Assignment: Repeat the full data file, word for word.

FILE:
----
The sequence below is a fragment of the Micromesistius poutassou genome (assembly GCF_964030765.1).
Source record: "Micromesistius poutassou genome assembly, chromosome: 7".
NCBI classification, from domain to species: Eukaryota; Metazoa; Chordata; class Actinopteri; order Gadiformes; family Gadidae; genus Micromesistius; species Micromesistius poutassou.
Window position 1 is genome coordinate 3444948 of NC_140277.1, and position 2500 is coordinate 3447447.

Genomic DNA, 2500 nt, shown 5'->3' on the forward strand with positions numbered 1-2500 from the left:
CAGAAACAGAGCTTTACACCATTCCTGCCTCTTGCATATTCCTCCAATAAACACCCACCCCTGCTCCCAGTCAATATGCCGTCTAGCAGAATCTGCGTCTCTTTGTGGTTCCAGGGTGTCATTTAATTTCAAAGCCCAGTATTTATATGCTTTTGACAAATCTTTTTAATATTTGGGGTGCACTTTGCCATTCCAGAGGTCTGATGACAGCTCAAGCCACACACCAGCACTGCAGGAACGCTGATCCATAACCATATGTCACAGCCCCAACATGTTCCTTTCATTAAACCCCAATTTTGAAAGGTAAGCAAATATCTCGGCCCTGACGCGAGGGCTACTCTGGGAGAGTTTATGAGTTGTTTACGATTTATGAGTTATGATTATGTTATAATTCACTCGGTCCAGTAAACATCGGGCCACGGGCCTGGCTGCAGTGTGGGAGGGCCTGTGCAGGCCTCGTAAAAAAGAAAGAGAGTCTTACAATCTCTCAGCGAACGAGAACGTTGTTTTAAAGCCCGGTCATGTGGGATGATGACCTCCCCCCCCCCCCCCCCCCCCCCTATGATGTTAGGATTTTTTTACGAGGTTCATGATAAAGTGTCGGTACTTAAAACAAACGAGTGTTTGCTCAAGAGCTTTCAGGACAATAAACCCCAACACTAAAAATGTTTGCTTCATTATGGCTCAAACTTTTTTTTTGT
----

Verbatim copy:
The sequence below is a fragment of the Micromesistius poutassou genome (assembly GCF_964030765.1).
Source record: "Micromesistius poutassou genome assembly, chromosome: 7".
NCBI classification, from domain to species: Eukaryota; Metazoa; Chordata; class Actinopteri; order Gadiformes; family Gadidae; genus Micromesistius; species Micromesistius poutassou.
Window position 1 is genome coordinate 3444948 of NC_140277.1, and position 2500 is coordinate 3447447.

Genomic DNA, 2500 nt, shown 5'->3' on the forward strand with positions numbered 1-2500 from the left:
CAGAAACAGAGCTTTACACCATTCCTGCCTCTTGCATATTCCTCCAATAAACACCCACCCCTGCTCCCAGTCAATATGCCGTCTAGCAGAATCTGCGTCTCTTTGTGGTTCCAGGGTGTCATTTAATTTCAAAGCCCAGTATTTATATGCTTTTGACAAATCTTTTTAATATTTGGGGTGCACTTTGCCATTCCAGAGGTCTGATGACAGCTCAAGCCACACACCAGCACTGCAGGAACGCTGATCCATAACCATATGTCACAGCCCCAACATGTTCCTTTCATTAAACCCCAATTTTGAAAGGTAAGCAAATATCTCGGCCCTGACGCGAGGGCTACTCTGGGAGAGTTTATGAGTTGTTTACGATTTATGAGTTATGATTATGTTATAATTCACTCGGTCCAGTAAACATCGGGCCACGGGCCTGGCTGCAGTGTGGGAGGGCCTGTGCAGGCCTCGTAAAAAAGAAAGAGAGTCTTACAATCTCTCAGCGAACGAGAACGTTGTTTTAAAGCCCGGTCATGTGGGATGATGACCTCCCCCCCCCCCCCCCCCCCCCCTATGATGTTAGGATTTTTTTACGAGGTTCATGATAAAGTGTCGGTACTTAAAACAAACGAGTGTTTGCTCAAGAGCTTTCAGGACAATAAACCCCAACACTAAAAATGTTTGCTTCATTATGGCTCAAACTTTTTTTTTGT